Recent news from Channel 13, December, 2016
Ozone Standards Implementation Act, H.R. 4775, S. 2882
CURED submitted the following comments on June 2, 2016
Dear Representatives Barrasso, Enzi and Lummis,
Our non-profit group is based in Pinedale, Wyoming. We have experienced firsthand, ozone exceedances in our county. Though we have had several years without exceedances, we know that this is a function of less drilling, and mild winters.
On behalf of our members, CURED urges you to oppose the “Ozone Standards Implementation Act” (H.R. 4775, S. 2882). The innocuous-sounding name is misleading: this legislation would actually systematically weaken the Clean Air Act without a single improvement, eliminate Americans’ 46-year right to healthy air based on medical science, and delay life-saving health standards already years overdue.
This bill’s vision of “Ozone Standards Implementation” eliminates health benefits and the right to truly safe air that Americans enjoy under today’s law. First, the legislation would delay for eight years the right to safer air quality, and even the simple right to know if the air is safe to breathe. Corporations applying for air pollution permits would be free to ignore new ground- level ozone (aka smog) health standards during these additional eight years. For the first time the largest sources of air pollution would be allowed to exceed health standards. The bill would also outright excuse the parts of the country suffering the worst smog pollution from having backup plans if they do not reduce pollution. The most polluted parts of the country should not stop doing everything they can to protect their citizens’ health and environment by cleaning up smog pollution.
This bill is not content to merely weaken and delay reductions in smog pollution. It also strikes at our core right to clean air based on health and medical science. The medically-based health standards that the law has been founded on for 46 years instead would become a political football dictated by polluter compliance costs. This will mean unhealthy levels of smog and soot and sulfur dioxide and even toxic lead pollution. The bill would also double the law’s five-year review periods for recognizing the latest science and updating health standards, which are already frequently years late; this means in practice that unhealthy air would persist for longer than ten years.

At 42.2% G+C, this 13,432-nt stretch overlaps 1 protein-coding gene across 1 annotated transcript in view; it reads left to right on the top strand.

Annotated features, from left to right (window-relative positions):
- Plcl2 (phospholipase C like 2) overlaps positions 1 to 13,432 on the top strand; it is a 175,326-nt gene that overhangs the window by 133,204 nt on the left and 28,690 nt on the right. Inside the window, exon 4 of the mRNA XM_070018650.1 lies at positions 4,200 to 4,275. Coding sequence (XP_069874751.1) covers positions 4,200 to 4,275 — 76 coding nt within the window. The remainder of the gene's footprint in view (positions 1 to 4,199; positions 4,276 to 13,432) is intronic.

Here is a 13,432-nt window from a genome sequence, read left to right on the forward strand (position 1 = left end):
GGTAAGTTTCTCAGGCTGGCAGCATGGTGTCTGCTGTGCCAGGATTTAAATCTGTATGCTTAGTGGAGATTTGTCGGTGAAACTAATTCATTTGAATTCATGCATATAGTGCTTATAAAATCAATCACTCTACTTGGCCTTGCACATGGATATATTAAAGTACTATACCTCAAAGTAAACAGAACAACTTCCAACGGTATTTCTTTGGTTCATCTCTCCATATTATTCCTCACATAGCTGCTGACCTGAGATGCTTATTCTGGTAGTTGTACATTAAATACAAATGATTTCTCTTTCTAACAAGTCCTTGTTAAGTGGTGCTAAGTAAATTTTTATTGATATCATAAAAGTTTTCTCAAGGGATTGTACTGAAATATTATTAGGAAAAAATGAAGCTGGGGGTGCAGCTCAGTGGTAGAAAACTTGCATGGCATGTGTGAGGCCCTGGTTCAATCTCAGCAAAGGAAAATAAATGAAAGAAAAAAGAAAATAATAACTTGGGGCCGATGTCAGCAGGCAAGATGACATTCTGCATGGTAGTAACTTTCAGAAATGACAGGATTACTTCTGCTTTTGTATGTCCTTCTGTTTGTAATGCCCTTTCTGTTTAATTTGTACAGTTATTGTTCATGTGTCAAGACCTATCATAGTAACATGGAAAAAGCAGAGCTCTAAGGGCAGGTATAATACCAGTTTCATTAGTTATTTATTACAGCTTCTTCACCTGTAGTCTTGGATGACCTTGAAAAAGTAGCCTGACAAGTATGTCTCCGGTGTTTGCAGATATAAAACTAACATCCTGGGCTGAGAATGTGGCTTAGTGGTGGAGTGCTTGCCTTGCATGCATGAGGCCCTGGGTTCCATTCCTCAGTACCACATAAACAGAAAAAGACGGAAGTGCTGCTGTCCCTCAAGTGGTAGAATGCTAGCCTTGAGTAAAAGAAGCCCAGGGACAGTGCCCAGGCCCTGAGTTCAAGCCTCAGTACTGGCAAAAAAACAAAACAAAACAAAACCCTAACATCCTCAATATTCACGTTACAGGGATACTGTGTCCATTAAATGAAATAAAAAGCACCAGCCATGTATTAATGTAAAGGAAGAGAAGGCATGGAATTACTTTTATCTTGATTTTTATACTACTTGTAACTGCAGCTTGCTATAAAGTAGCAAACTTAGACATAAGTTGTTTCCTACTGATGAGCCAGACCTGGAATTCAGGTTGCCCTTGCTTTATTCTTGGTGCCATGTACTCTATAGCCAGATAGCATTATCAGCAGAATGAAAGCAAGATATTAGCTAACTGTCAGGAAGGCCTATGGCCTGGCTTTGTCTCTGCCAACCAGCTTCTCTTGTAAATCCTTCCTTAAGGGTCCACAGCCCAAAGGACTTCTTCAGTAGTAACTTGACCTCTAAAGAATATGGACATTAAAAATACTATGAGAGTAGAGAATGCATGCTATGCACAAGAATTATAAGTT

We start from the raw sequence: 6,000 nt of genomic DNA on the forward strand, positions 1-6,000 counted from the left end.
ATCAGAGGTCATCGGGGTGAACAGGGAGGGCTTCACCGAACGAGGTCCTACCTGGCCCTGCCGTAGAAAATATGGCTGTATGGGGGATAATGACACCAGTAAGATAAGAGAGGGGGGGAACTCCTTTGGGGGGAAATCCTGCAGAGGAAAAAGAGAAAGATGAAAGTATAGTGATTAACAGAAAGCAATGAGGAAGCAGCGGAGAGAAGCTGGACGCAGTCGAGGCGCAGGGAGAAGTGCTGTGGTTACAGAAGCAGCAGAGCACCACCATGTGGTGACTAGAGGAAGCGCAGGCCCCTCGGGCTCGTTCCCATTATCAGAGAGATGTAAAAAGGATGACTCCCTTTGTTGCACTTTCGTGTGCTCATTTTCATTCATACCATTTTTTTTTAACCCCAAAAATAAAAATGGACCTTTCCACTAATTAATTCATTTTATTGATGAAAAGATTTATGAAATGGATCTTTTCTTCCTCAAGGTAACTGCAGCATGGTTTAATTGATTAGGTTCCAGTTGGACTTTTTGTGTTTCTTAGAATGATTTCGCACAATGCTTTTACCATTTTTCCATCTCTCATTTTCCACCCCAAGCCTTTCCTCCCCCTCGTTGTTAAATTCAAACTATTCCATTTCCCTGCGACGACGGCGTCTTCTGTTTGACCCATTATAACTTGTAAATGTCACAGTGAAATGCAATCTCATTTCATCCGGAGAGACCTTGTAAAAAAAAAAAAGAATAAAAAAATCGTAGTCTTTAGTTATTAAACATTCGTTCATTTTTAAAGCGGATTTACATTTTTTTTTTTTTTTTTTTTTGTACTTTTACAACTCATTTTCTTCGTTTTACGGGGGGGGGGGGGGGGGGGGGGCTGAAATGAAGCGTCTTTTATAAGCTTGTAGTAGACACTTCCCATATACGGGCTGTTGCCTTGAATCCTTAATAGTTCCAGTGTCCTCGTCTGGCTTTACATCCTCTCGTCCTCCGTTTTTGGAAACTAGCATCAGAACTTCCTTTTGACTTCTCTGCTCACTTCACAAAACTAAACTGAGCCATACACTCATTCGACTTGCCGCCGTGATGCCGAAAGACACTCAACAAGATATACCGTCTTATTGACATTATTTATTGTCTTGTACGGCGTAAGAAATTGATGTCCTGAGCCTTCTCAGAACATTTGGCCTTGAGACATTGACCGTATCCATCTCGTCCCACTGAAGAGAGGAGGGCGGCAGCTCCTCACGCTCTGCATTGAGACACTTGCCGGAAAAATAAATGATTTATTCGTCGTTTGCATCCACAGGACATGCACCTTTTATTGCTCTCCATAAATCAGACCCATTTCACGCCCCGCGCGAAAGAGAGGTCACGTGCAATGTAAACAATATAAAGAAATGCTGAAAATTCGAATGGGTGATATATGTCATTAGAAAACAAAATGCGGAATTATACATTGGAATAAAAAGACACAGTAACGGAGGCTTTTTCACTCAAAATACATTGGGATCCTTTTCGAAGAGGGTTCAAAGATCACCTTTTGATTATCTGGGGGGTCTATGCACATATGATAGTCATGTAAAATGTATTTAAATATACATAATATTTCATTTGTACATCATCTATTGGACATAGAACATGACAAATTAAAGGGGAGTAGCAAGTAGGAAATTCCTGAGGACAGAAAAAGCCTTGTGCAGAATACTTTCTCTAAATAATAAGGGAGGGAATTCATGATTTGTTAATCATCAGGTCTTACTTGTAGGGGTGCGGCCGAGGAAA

The legislation also weakens implementation of current clean air health standards. The bill expands exemptions for “exceptional events” that are not counted towards compliance with health standards for air quality, even when air pollution levels are unsafe. This will mean more unsafe air more often, with no responsibility to clean it up. Requirements meant to ensure progress toward reducing smog and soot pollution would shift from focusing on public health and achievability to economic costs. Despite the bland name “Ozone Standards Implementation Act,” this bill represents an extreme attack on the most fundamental safeguards and rights in the Clean Air Act.
Since 1970, the Federal Clean Air Act has been organized around one governing principle—that the EPA must set health standards based on medical science for dangerous air pollution, including smog, soot and lead, that protect all Americans, with “an adequate margin of safety” for vulnerable populations like children, the elderly and asthmatics. This legislation eviscerates that principle and protection. We urge you to oppose H.R. 4775 and S. 2882, to protect our families and Americans’ rights to clean air.
Dottie Bentley, Chair
May, 2015 Victory for CURED:
Wyoming Environmental Quality Council approves a new rule to reduce pollution and improve air quality in the Upper Green River Basin.
Crumpley: Don’t let delay derail needed air pollution actions in Pinedale
By ELAINE CRUMPLEY Jul 19, 2014 Casper Star Tribune